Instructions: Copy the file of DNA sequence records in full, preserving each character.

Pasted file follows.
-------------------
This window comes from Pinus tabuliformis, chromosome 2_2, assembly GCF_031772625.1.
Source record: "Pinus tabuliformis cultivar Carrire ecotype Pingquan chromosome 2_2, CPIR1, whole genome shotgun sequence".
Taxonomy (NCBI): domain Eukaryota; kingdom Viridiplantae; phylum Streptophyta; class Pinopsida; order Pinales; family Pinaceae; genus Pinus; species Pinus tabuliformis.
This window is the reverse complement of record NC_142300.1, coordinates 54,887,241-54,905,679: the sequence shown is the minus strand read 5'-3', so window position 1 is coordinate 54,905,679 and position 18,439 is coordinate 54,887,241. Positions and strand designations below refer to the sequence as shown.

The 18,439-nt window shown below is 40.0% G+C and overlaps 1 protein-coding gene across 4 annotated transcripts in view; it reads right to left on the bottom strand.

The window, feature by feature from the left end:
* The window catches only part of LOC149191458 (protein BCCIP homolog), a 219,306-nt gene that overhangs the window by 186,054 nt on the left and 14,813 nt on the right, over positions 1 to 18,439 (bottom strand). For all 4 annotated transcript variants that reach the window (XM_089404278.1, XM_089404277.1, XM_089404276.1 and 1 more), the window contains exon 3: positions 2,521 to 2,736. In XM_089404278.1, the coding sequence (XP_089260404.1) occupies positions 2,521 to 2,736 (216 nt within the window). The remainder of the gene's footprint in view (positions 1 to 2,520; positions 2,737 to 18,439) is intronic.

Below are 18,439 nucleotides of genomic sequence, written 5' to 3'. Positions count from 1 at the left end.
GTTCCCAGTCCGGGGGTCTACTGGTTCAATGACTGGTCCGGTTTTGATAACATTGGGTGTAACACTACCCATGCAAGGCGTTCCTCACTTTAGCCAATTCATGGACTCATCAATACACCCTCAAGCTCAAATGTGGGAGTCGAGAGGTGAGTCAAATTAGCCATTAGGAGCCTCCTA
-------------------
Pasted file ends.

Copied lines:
This window comes from Pinus tabuliformis, chromosome 2_2, assembly GCF_031772625.1.
Source record: "Pinus tabuliformis cultivar Carrire ecotype Pingquan chromosome 2_2, CPIR1, whole genome shotgun sequence".
Taxonomy (NCBI): domain Eukaryota; kingdom Viridiplantae; phylum Streptophyta; class Pinopsida; order Pinales; family Pinaceae; genus Pinus; species Pinus tabuliformis.
This window is the reverse complement of record NC_142300.1, coordinates 54,887,241-54,905,679: the sequence shown is the minus strand read 5'-3', so window position 1 is coordinate 54,905,679 and position 18,439 is coordinate 54,887,241. Positions and strand designations below refer to the sequence as shown.

The 18,439-nt window shown below is 40.0% G+C and overlaps 1 protein-coding gene across 4 annotated transcripts in view; it reads right to left on the bottom strand.

The window, feature by feature from the left end:
* The window catches only part of LOC149191458 (protein BCCIP homolog), a 219,306-nt gene that overhangs the window by 186,054 nt on the left and 14,813 nt on the right, over positions 1 to 18,439 (bottom strand). For all 4 annotated transcript variants that reach the window (XM_089404278.1, XM_089404277.1, XM_089404276.1 and 1 more), the window contains exon 3: positions 2,521 to 2,736. In XM_089404278.1, the coding sequence (XP_089260404.1) occupies positions 2,521 to 2,736 (216 nt within the window). The remainder of the gene's footprint in view (positions 1 to 2,520; positions 2,737 to 18,439) is intronic.

Below are 18,439 nucleotides of genomic sequence, written 5' to 3'. Positions count from 1 at the left end.
GTTCCCAGTCCGGGGGTCTACTGGTTCAATGACTGGTCCGGTTTTGATAACATTGGGTGTAACACTACCCATGCAAGGCGTTCCTCACTTTAGCCAATTCATGGACTCATCAATACACCCTCAAGCTCAAATGTGGGAGTCGAGAGGTGAGTCAAATTAGCCATTAGGAGCCTCCTA